Wallingford school board considers eliminating positions, strategic plan expenses to close budget gap

Wallingford school board considers eliminating positions, strategic plan expenses to close budget gap


1. School Superintendent Salvatore Menzo - $196,474

WALLINGFORD — To close a $1.2 million funding gap, the Board of Education is considering plans to eliminate four teacher positions and remove all “strategic plan” expenses from next year’s budget.

The board needs to close a roughly $1.2 million gap between what it requested from the mayor for next year’s budget and what the mayor approved in his budget proposal, released March 31.

Mayor William W. Dickinson Jr. recommended an education budget of $100.51 million — a 1.8 percent increase from current spending — which doesn’t include $336,000 he is allowing the district to use for 14 different capital projects. The board requested $101.69 million, which would have increased spending by about 3 percent, or just under $3 million.

“Needless to say, this is a significant reduction, however, we have already begun working on trying to identify savings that will have the least impact on students,” School Superintendent Salvatore Menzo wrote in a blog post on Monday.

The district plans to close much of the gap by removing its strategic plan budget, a separate list of expenses the district says achieves some of its long-term goals. About $530,000 of the board’s requested $3 million budget increase would have been spent on strategic plan items. Menzo said Monday the district will move forward without any strategic plan items in the budget, which closes the funding gap to about $660,000.

Some strategic plan expenses this year included spending $140,000 to hire a early childhood coordinator for the district’s full-day preschool programs; spending $150,000 to hire two more elementary school interventionists that Menzo said would provide “remedial services in the areas of reading and mathematics” at the 3-5 grade levels; spending $16,000 to start a program to help elementary school students transition to middle school; spending $42,000 on a second district family resource center; spending $68,000 on a new IT technician position; and spending over $100,000 on new Chromebooks for students and replacement laptops for teachers.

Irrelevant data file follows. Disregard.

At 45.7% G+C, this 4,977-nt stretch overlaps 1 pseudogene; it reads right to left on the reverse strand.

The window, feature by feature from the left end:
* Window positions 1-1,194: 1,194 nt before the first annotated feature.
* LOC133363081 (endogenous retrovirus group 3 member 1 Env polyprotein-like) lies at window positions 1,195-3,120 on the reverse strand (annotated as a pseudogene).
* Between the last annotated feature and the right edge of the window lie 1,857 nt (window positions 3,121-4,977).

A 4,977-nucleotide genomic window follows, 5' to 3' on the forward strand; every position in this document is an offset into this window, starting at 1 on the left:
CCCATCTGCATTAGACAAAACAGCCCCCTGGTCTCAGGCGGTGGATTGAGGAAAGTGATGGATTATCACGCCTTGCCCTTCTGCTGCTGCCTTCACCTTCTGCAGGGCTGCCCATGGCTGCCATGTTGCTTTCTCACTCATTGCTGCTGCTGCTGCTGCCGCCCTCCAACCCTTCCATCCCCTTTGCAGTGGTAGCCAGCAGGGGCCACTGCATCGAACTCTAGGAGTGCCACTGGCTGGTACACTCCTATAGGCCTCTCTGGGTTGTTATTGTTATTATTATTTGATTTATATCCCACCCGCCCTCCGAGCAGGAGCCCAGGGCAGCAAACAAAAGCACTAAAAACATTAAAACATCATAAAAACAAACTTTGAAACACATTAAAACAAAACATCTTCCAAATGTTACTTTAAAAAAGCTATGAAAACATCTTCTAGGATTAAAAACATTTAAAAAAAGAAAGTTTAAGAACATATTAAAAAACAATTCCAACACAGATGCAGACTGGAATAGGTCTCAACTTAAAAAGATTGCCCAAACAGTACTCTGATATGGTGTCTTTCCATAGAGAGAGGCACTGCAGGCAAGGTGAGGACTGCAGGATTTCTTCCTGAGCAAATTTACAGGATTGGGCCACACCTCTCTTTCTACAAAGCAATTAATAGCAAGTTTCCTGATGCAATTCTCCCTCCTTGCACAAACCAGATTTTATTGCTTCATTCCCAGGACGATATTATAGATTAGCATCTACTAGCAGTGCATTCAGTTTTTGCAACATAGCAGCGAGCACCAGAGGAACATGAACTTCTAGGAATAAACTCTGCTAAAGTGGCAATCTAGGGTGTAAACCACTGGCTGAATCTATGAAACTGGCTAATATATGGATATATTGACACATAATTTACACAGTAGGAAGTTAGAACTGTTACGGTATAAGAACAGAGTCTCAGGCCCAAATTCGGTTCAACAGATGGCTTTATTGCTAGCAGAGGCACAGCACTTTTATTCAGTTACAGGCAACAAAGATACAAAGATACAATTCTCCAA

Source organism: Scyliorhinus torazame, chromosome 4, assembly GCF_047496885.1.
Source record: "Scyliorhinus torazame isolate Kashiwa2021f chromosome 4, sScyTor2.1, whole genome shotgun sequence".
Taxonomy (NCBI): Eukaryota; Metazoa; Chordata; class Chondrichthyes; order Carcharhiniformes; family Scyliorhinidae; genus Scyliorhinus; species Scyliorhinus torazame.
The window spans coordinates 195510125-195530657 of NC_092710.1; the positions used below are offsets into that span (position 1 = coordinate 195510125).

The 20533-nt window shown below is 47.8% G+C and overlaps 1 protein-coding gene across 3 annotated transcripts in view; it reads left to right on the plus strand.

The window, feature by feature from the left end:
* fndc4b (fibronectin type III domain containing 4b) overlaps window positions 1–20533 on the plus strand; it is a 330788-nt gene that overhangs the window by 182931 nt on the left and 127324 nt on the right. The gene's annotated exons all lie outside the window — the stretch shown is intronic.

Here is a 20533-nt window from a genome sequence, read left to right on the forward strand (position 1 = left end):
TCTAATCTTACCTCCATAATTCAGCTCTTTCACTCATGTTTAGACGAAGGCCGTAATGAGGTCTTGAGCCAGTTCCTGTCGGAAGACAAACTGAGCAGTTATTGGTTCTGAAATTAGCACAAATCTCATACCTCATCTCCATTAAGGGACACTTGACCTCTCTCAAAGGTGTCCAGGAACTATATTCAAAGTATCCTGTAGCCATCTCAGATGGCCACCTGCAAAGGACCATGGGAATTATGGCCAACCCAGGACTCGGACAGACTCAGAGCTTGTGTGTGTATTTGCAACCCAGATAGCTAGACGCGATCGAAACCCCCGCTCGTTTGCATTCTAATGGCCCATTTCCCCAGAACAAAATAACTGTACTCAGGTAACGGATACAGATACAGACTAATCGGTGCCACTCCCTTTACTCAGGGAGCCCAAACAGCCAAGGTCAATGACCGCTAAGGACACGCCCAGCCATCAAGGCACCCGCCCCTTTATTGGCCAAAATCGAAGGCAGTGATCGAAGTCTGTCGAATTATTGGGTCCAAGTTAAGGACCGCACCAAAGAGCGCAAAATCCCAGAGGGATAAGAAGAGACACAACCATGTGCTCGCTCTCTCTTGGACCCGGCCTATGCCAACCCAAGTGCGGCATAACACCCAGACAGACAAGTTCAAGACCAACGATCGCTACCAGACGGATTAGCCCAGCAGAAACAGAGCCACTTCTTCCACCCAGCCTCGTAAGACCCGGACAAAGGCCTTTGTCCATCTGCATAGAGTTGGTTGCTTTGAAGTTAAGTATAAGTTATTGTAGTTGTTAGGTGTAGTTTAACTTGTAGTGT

To further trim the budget, the board could eliminate four teaching positions in response to declining student enrollment. These positions could include one elementary school position, two high school positions, and one middle school position that has been left vacant.

Menzo called the staff cut “the natural outcome of a declining population” and said the cuts will not impact services or programs for students. It is too early to say which positions will be eliminated, Menzo added.

Board member Patrick Reynolds asked whether the move would result in any layoffs during a meeting on Monday.

“It could,” Menzo said. “We can’t keep teachers to teach eight kids or five kids. I know as a taxpayer you probably wouldn’t be able to support that.”

Other cost saving measures currently being considered include eliminating an $80,000 subsidy that the board allocated to the food services account and instituting a “pay to participate” system for the district’s summer world language programming. The reductions being considered would save $1.12 million, leaving $163,000 that still needs to be reduced.

Menzo said he is recommending necessary reductions earlier this year to try to ease any angst about cuts among the school community.

“Knowing the stress that everyone is living under with the state budget, I didn’t want to contribute to that stress to the town,” Menzo said.

Town councilors interviewed in the past weeks did not object to education funding in Dickinson’s budget.

Council Chairman Vincent Cervoni called the 1.8 percent funding increase “bordering on generous” in light of a roughly $5.8 million reduction in state funding the town is facing. Cervoni said the increase approved by Dickinson “reflects the value of education in this town.”

Republican Councilor Joe Marrone, a former school board member, called the increase “generous,” saying that “if you have extra money to spend, (education) is a good place to spend it.”

The Town Council can amend Dickinson’s recommended education budget before it votes on a final budget on May 9.

The board was one of few town departments to receive a funding increase in Dickinson’s budget. Education makes up over 60 percent of the town’s overall spending.

School leaders will present the education budget to the Town Council at a budget workshop on April 27.

mzabierek@record-journal.com 203-317-2279 Twitter: @MatthewZabierek

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